Other people took notice of the changes occurring in me. Perhaps the most obvious were the cashiers at thrift shops and craft supply stores who had to tolerate me paying for everything with $1 bills.
“Good night at the club?” one man asked me.
“I’m not a stripper,” I deadpanned.
“Queer love — especially queer sex — was never something I wanted to forefront in my life, and then I found myself performing ‘Good Vibrations’ by the Beach Boys with a giant purple vibrator.”
Rocky wasn’t the only person in the drag scene who changed my perspective on queer desire and all the different ways to be out and visible. I met a queen who was also dealing with bipolar disorder, and she helped ground me during a particularly difficult manic episode. I met a Southern teenage queen who inspired me by fighting to claim her identity as a trans woman off the stage. I also met a fierce competitor who urged me to take my art seriously.
My breakthrough performance happened on a cold night in January. I decided that I wanted to use my act to comment on the way queer culture pedestalizes and exalts “RuPaul’s Drag Race.” So, I parodied an infamous moment on the show when a queen attempted to release live butterflies but they were either asleep or dead, making the entire act a dramatic failure.
I wore a Goodwill suit jacket that I hand-painted. I excavated the song “Butterfly” by Crazy Town from the ’90s and designed my own butterfly pasties. I dropped the invisible partition between me and the audience. As I danced on the stage, Teonia started shouting encouragements into the microphone. “Make me feel it now, Fender,” she said. “Here we go!” I danced harder. I unclasped my bra, which was filled with paper butterflies, and let them rain onto the stage.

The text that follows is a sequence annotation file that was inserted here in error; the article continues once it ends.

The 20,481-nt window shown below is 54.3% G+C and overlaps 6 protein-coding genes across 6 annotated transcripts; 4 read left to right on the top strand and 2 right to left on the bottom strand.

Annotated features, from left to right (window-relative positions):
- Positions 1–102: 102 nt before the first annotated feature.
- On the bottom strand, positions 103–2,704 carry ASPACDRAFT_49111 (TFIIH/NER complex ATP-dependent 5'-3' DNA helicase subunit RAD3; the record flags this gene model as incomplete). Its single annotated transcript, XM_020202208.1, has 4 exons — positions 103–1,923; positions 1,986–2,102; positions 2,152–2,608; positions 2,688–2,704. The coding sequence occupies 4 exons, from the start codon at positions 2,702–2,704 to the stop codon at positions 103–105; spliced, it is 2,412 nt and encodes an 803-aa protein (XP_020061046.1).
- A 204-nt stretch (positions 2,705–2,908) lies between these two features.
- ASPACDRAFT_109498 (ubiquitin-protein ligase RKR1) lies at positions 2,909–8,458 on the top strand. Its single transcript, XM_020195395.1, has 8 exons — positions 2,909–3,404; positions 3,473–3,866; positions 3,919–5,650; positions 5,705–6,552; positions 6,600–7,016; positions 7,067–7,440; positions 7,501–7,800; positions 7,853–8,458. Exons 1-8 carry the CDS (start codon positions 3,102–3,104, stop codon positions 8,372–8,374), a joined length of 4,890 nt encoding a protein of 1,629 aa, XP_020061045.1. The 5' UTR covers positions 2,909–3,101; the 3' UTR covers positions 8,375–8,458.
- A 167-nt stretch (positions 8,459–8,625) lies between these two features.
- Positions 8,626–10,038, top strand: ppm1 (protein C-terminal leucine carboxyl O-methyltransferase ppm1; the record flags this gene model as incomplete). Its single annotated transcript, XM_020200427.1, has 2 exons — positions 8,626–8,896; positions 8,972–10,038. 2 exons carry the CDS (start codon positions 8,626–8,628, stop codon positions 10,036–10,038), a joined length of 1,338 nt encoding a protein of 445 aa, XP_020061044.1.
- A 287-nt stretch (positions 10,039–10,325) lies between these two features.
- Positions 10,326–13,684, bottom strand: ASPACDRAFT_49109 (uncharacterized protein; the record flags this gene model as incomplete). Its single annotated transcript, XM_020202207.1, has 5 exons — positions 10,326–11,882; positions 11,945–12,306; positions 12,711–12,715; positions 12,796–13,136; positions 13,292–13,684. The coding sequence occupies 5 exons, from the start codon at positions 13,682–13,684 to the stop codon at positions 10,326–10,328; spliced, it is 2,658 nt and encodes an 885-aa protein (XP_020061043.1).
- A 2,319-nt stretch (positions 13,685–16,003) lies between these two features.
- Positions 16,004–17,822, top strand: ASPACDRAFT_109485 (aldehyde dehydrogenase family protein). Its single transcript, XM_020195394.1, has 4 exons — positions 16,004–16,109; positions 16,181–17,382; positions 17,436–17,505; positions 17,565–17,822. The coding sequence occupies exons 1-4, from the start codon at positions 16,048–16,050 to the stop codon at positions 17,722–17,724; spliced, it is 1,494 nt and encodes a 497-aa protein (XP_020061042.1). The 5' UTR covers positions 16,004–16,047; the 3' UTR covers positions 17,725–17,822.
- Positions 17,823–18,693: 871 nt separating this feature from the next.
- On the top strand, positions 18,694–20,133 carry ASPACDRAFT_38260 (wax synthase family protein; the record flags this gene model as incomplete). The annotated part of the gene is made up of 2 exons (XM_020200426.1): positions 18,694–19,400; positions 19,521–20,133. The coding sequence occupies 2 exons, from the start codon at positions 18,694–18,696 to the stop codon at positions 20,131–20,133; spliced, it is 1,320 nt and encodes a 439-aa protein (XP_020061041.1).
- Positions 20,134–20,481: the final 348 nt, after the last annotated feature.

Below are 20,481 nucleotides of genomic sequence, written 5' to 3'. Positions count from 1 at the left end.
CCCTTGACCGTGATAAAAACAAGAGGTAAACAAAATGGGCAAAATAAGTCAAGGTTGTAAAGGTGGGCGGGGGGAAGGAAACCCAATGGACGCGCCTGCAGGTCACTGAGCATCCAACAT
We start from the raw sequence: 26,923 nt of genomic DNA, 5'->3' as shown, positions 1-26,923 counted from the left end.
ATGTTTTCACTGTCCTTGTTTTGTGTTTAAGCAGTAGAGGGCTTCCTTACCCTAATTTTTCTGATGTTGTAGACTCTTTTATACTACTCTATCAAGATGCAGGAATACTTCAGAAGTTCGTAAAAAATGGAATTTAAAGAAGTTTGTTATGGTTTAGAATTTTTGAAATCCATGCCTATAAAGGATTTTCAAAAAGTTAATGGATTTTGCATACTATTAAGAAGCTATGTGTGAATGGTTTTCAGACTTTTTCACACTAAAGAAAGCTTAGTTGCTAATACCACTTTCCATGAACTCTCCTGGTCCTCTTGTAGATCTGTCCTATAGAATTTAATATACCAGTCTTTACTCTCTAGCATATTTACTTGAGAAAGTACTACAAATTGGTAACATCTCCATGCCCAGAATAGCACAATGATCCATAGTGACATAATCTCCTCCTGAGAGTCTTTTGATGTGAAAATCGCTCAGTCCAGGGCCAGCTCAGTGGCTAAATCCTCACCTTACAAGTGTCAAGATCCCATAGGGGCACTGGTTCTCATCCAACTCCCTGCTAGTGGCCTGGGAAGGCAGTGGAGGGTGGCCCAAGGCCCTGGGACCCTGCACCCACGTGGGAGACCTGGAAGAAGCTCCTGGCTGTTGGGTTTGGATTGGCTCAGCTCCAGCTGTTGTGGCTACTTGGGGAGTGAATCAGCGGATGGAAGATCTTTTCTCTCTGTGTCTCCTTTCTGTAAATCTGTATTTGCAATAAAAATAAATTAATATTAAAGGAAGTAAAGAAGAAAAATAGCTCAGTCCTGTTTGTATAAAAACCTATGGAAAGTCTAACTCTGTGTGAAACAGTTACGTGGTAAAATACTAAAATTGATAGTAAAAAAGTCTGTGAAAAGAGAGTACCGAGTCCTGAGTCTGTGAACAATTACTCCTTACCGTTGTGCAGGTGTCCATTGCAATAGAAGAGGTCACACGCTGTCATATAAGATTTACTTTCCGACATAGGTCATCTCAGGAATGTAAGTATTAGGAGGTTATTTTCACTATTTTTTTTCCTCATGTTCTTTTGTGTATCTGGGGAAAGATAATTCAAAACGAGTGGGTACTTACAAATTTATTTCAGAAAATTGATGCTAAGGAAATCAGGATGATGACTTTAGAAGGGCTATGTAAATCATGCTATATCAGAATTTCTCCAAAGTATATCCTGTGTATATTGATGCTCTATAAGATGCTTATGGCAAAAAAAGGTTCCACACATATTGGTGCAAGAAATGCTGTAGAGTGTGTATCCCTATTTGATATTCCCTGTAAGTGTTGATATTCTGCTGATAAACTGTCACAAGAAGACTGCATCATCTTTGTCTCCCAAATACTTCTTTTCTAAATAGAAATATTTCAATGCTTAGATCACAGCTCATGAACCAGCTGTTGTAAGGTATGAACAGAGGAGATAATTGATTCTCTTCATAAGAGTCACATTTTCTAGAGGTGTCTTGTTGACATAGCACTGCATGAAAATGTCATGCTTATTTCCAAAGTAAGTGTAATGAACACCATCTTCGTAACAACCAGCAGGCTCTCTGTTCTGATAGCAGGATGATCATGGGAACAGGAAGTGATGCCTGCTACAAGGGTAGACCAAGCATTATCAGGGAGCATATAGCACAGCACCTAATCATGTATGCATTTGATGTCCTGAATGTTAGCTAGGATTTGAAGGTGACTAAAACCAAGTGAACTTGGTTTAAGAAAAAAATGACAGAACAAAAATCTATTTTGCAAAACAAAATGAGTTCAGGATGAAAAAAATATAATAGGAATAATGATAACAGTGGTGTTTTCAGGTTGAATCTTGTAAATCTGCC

I won the whole competition that night. After the show, a scout approached me from a local talent agency. He asked if he could represent me and cast me in a drag extravaganza event that would attract an audience of hundreds.
It’s sometimes hard to fathom all the ways I’ve evolved since I was a scared teen with such a limited view of sexuality and gender that I thought wearing dresses would deflect any suspicion that I was gay. Drag allows me to explore and discover parts of myself — especially masculine parts — that I had tried to deny, ignore and eradicate. I do not identify as male, but onstage I can embody qualities like machismo and self-assuredness that many men consider their birthright.
The growth I’ve undergone was never more obvious than when I was recently invited to a Zoom meeting with my old high school’s queer Alliance Club. The group hadn’t existed when I was a student.
“It’s different here now,” said teens involved with the club. “It’s not perfect. There are still a lot of bigots. We’re still on edge. But it’s not as bad as it was before.”